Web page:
I don’t need to repeat that I gave everything to football. I left home at six in the morning to go to voluntary practice at half past six, then I headed to school, then had another practice after school. I came home just before dinner. It was dark when I left and dark again when I returned. First tram number 2 to the terminal, then number 4 also to the terminal.
I could have skipped the morning practice, but I didn’t want to do that. I kept going there not only for my own benefit, but mainly because of Mr Žaloudek, who came to coach us at the Skvrňany elementary school.
Josef Žaloudek. The coach who trained Pavel Nedvěd! And he came to teach us, boys ten years younger than Pavel, too.
The training sessions were voluntary, if you wanted to come, you came, but nobody was forced to attend. Mr Žaloudek was there for us, young footballers aged eleven to fifteen, for one hour before school.
My alarm went off at 5:45. Riiiiing! I jumped out of bed, out of my pyjamas, brushed my teeth, grabbed my lunch, hauled my school backpack on my shoulders and off I went. The radio hadn’t even marked 6 am yet and I was out of the door. I lived my life in a hurry, but I wouldn’t have changed it for anything. This is what helped me get this far. Self-discipline, drill, enthusiasm and will to train, my love for the game and Pepík Žaloudek, as his friends used to call him.
At half past six I was eagerly hopping from foot to foot in front of the gym. Mr Žaloudek himself brought the key and opened the door. I quickly changed into my sports clothes, worked hard for sixty minutes, played a spot of footie with the guys at the end of the practice, then showered and ran off to class.
Mr Žaloudek never treated as children, just some kids who came to kick the ball around. The fact that we turned up meant, without us having to say it out loud, that we want to grow, learn, study football. And so he treated us as very young professionals who want to improve their skills. He didn’t stand behind us with a whip, didn’t keep correcting us while we were doing exercises, didn’t scold us. If we did get a little bit out of hand, he just calmly reminded us: “If you want to fool around, go ahead, but I warn you, it’s not going to help you at all.”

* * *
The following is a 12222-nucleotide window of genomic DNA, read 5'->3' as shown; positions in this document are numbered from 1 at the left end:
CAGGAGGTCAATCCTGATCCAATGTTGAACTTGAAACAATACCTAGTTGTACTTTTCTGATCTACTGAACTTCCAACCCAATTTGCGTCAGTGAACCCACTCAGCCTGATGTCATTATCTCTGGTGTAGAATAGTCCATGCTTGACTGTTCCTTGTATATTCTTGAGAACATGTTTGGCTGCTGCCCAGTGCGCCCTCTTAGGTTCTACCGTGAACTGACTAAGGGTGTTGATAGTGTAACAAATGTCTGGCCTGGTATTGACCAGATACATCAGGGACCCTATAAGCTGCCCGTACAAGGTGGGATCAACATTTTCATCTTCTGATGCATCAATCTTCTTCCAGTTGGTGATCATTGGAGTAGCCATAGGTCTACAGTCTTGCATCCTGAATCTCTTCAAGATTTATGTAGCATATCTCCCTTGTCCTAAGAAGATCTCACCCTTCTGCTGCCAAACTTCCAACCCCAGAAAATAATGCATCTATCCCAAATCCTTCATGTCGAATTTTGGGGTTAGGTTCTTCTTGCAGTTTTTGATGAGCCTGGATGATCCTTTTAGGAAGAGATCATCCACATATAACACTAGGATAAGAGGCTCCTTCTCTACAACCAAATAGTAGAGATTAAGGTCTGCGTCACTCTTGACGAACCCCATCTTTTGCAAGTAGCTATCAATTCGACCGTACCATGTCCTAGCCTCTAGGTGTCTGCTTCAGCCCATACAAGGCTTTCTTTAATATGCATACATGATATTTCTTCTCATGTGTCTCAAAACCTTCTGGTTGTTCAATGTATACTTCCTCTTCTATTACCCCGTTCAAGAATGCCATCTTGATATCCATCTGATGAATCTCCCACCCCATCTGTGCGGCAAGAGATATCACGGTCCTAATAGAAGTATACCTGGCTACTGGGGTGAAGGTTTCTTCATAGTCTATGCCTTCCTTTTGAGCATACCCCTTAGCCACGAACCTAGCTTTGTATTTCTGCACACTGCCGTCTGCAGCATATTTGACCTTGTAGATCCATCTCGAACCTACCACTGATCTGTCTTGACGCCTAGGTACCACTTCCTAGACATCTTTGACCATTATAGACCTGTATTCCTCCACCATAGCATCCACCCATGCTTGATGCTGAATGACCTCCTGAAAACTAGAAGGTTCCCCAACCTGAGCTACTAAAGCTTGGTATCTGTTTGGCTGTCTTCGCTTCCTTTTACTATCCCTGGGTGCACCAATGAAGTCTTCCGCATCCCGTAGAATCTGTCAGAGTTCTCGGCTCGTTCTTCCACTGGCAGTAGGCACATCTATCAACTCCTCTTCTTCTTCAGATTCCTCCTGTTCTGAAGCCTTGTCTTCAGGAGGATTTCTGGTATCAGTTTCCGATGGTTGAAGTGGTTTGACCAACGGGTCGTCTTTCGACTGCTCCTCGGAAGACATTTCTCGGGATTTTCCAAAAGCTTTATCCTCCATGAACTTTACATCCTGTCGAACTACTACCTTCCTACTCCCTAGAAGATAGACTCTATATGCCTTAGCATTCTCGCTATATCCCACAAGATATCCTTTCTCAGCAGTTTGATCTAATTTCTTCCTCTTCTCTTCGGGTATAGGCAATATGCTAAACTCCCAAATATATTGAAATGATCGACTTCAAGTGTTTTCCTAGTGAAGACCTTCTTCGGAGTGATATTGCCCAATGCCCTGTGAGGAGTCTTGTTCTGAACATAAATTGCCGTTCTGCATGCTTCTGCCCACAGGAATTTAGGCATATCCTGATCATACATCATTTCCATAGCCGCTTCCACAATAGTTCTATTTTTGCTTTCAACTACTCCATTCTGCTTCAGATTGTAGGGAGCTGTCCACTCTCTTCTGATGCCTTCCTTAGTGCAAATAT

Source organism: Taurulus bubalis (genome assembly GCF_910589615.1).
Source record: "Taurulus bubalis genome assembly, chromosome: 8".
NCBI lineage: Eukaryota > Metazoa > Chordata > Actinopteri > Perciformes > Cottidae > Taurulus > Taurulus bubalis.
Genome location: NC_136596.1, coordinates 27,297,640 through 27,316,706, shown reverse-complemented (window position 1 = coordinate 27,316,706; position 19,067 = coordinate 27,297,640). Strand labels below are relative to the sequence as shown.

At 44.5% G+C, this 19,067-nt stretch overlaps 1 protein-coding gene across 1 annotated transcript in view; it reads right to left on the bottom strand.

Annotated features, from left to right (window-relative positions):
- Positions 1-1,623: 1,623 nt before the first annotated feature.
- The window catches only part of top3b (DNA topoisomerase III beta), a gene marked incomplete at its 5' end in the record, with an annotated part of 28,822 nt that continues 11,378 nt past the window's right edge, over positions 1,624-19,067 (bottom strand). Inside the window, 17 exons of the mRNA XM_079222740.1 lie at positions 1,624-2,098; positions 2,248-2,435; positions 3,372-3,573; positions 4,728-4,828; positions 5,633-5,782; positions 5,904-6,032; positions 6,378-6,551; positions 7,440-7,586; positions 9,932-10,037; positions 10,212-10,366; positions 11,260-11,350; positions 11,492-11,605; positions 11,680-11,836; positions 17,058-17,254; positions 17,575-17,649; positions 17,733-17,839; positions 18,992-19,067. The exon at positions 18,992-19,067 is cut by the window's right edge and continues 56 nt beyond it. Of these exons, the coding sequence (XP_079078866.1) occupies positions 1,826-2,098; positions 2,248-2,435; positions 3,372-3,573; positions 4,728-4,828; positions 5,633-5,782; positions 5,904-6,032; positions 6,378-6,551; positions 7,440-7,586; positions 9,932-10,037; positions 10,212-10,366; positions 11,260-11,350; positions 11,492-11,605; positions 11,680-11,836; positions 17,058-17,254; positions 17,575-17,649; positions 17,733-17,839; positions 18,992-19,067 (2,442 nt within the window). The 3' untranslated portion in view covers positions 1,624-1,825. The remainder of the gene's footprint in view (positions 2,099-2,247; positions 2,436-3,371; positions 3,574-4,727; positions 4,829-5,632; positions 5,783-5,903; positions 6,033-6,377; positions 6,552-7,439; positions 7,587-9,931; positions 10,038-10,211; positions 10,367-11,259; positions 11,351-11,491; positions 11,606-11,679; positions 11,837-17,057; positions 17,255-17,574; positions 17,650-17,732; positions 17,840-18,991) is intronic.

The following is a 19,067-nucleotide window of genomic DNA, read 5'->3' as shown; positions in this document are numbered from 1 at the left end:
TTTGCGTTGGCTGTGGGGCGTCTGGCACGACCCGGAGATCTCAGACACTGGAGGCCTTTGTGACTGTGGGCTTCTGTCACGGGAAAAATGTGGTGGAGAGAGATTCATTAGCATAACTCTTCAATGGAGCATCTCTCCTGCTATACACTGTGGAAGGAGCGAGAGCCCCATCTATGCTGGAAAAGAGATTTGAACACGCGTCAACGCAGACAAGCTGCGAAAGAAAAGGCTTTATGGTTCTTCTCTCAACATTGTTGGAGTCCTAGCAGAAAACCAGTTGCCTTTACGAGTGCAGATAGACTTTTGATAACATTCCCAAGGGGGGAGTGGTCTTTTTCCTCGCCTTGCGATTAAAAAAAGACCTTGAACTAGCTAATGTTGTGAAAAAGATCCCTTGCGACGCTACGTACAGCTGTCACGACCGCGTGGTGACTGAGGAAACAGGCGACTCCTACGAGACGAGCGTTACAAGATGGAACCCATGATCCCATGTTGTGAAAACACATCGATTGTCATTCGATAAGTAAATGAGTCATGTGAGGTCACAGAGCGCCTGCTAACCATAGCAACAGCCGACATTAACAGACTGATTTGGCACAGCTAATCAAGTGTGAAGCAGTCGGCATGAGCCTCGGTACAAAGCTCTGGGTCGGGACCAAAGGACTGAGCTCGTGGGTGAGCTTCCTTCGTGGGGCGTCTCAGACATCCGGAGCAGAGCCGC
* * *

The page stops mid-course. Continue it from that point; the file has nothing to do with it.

I have to admit, sometimes he used saucier words, you’d have to know him. He always made short work of everything. Once he spotted a guy who was just messing around instead of doing exercise, and he started yelling at him: “What do you think you’re doing, you twat? Fuck this shit! Don’t even bother coming here next time.”
He had a splendid Plzeň accent, so it sounded more like “Wha’ d’you think you doin’, you twat?” I still hear that voice in my memories.
He hated slackers, but he treated us as equals. That was his life-long attitude.
When it came to goalkeepers, he only supervised us, he didn’t have to be with us the whole time, he just told us what exercises to do. We had our own little closet next to the gym, a small room with those mattresses that were used during gym classes when we were doing jumps. Imagine four walls, a space full of sports equipment and mats, and some very sweaty guys with gloves. Someone might think it wasn’t so pleasant in there, but we learned a lot. We threw the ball against the wall and learned to jump and save it, falling into wonderfully soft mats. We learned how to land from the fall, tested the flexibility of our bodies, learned how to leap, how to bounce, trained our reflexes. It was a great learning experience!
P.S. Next week - Chapter 38
I was lucky my mom was a seamstress. Let me explain why. …
Something hurts? Well, off to the goal with you! …